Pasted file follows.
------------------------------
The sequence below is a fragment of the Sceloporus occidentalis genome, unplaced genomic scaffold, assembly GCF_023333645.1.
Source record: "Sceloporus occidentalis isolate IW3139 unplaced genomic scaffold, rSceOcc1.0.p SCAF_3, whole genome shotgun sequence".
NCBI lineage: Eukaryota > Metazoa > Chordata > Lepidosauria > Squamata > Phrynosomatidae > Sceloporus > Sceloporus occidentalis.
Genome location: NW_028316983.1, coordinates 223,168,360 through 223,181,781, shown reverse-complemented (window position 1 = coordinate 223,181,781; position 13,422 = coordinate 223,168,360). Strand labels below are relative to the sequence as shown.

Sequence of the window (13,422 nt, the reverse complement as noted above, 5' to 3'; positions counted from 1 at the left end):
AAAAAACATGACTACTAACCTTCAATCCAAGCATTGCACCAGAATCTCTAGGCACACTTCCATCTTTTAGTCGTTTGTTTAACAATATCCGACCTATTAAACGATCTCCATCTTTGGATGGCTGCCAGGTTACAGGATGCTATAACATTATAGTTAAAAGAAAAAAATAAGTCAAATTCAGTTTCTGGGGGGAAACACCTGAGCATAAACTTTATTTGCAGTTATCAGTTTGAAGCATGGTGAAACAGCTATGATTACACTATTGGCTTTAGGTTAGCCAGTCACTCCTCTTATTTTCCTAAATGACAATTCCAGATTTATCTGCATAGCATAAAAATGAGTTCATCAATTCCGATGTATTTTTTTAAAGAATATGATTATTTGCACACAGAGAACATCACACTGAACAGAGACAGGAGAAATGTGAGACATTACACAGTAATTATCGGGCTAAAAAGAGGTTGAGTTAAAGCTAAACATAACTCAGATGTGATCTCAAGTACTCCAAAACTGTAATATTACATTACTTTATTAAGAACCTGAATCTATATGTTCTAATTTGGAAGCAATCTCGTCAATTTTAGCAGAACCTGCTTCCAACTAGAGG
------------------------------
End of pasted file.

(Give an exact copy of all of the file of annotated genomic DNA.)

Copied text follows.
The sequence below is a fragment of the Sceloporus occidentalis genome, unplaced genomic scaffold, assembly GCF_023333645.1.
Source record: "Sceloporus occidentalis isolate IW3139 unplaced genomic scaffold, rSceOcc1.0.p SCAF_3, whole genome shotgun sequence".
NCBI lineage: Eukaryota > Metazoa > Chordata > Lepidosauria > Squamata > Phrynosomatidae > Sceloporus > Sceloporus occidentalis.
Genome location: NW_028316983.1, coordinates 223,168,360 through 223,181,781, shown reverse-complemented (window position 1 = coordinate 223,181,781; position 13,422 = coordinate 223,168,360). Strand labels below are relative to the sequence as shown.

Sequence of the window (13,422 nt, the reverse complement as noted above, 5' to 3'; positions counted from 1 at the left end):
AAAAAACATGACTACTAACCTTCAATCCAAGCATTGCACCAGAATCTCTAGGCACACTTCCATCTTTTAGTCGTTTGTTTAACAATATCCGACCTATTAAACGATCTCCATCTTTGGATGGCTGCCAGGTTACAGGATGCTATAACATTATAGTTAAAAGAAAAAAATAAGTCAAATTCAGTTTCTGGGGGGAAACACCTGAGCATAAACTTTATTTGCAGTTATCAGTTTGAAGCATGGTGAAACAGCTATGATTACACTATTGGCTTTAGGTTAGCCAGTCACTCCTCTTATTTTCCTAAATGACAATTCCAGATTTATCTGCATAGCATAAAAATGAGTTCATCAATTCCGATGTATTTTTTTAAAGAATATGATTATTTGCACACAGAGAACATCACACTGAACAGAGACAGGAGAAATGTGAGACATTACACAGTAATTATCGGGCTAAAAAGAGGTTGAGTTAAAGCTAAACATAACTCAGATGTGATCTCAAGTACTCCAAAACTGTAATATTACATTACTTTATTAAGAACCTGAATCTATATGTTCTAATTTGGAAGCAATCTCGTCAATTTTAGCAGAACCTGCTTCCAACTAGAGG